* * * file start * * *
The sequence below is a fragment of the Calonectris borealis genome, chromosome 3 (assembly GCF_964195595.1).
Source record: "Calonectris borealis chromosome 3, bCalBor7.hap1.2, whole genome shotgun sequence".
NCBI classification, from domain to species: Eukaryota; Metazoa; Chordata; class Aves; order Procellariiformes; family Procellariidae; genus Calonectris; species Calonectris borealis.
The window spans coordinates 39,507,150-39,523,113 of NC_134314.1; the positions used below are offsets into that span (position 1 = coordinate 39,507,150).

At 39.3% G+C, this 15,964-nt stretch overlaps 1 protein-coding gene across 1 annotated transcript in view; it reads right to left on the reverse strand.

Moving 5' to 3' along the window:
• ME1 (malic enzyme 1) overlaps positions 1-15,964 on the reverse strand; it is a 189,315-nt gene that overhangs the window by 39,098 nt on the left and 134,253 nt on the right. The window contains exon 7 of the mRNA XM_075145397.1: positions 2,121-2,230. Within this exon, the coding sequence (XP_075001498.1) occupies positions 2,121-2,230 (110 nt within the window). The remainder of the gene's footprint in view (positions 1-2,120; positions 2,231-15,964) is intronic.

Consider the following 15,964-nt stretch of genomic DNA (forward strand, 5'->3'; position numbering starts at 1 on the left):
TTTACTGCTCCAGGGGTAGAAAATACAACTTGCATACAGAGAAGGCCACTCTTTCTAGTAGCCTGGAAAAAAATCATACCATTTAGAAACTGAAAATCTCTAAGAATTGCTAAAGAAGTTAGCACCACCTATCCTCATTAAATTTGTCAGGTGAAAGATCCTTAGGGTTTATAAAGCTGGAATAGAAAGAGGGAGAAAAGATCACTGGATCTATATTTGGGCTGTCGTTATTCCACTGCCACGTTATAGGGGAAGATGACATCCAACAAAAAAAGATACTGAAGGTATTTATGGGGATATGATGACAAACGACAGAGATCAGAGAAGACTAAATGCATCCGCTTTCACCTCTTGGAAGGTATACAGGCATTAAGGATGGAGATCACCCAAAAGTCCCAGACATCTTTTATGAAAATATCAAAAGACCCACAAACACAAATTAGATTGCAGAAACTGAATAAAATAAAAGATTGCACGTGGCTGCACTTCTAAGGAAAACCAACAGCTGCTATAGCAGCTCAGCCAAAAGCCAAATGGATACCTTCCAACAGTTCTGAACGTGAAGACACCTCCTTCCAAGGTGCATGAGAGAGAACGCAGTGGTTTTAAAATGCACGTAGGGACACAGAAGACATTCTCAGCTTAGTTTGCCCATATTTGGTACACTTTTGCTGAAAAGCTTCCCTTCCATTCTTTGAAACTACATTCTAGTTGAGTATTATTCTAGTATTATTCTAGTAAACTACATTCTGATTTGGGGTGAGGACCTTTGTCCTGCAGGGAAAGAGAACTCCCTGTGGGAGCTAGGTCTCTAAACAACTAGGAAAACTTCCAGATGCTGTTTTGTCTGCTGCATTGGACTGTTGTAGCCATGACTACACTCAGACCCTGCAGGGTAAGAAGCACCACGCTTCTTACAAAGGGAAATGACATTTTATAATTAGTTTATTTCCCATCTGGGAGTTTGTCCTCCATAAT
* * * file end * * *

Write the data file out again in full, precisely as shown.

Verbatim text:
The sequence below is a fragment of the Calonectris borealis genome, chromosome 3 (assembly GCF_964195595.1).
Source record: "Calonectris borealis chromosome 3, bCalBor7.hap1.2, whole genome shotgun sequence".
NCBI classification, from domain to species: Eukaryota; Metazoa; Chordata; class Aves; order Procellariiformes; family Procellariidae; genus Calonectris; species Calonectris borealis.
The window spans coordinates 39,507,150-39,523,113 of NC_134314.1; the positions used below are offsets into that span (position 1 = coordinate 39,507,150).

At 39.3% G+C, this 15,964-nt stretch overlaps 1 protein-coding gene across 1 annotated transcript in view; it reads right to left on the reverse strand.

Moving 5' to 3' along the window:
• ME1 (malic enzyme 1) overlaps positions 1-15,964 on the reverse strand; it is a 189,315-nt gene that overhangs the window by 39,098 nt on the left and 134,253 nt on the right. The window contains exon 7 of the mRNA XM_075145397.1: positions 2,121-2,230. Within this exon, the coding sequence (XP_075001498.1) occupies positions 2,121-2,230 (110 nt within the window). The remainder of the gene's footprint in view (positions 1-2,120; positions 2,231-15,964) is intronic.

Consider the following 15,964-nt stretch of genomic DNA (forward strand, 5'->3'; position numbering starts at 1 on the left):
TTTACTGCTCCAGGGGTAGAAAATACAACTTGCATACAGAGAAGGCCACTCTTTCTAGTAGCCTGGAAAAAAATCATACCATTTAGAAACTGAAAATCTCTAAGAATTGCTAAAGAAGTTAGCACCACCTATCCTCATTAAATTTGTCAGGTGAAAGATCCTTAGGGTTTATAAAGCTGGAATAGAAAGAGGGAGAAAAGATCACTGGATCTATATTTGGGCTGTCGTTATTCCACTGCCACGTTATAGGGGAAGATGACATCCAACAAAAAAAGATACTGAAGGTATTTATGGGGATATGATGACAAACGACAGAGATCAGAGAAGACTAAATGCATCCGCTTTCACCTCTTGGAAGGTATACAGGCATTAAGGATGGAGATCACCCAAAAGTCCCAGACATCTTTTATGAAAATATCAAAAGACCCACAAACACAAATTAGATTGCAGAAACTGAATAAAATAAAAGATTGCACGTGGCTGCACTTCTAAGGAAAACCAACAGCTGCTATAGCAGCTCAGCCAAAAGCCAAATGGATACCTTCCAACAGTTCTGAACGTGAAGACACCTCCTTCCAAGGTGCATGAGAGAGAACGCAGTGGTTTTAAAATGCACGTAGGGACACAGAAGACATTCTCAGCTTAGTTTGCCCATATTTGGTACACTTTTGCTGAAAAGCTTCCCTTCCATTCTTTGAAACTACATTCTAGTTGAGTATTATTCTAGTATTATTCTAGTAAACTACATTCTGATTTGGGGTGAGGACCTTTGTCCTGCAGGGAAAGAGAACTCCCTGTGGGAGCTAGGTCTCTAAACAACTAGGAAAACTTCCAGATGCTGTTTTGTCTGCTGCATTGGACTGTTGTAGCCATGACTACACTCAGACCCTGCAGGGTAAGAAGCACCACGCTTCTTACAAAGGGAAATGACATTTTATAATTAGTTTATTTCCCATCTGGGAGTTTGTCCTCCATAAT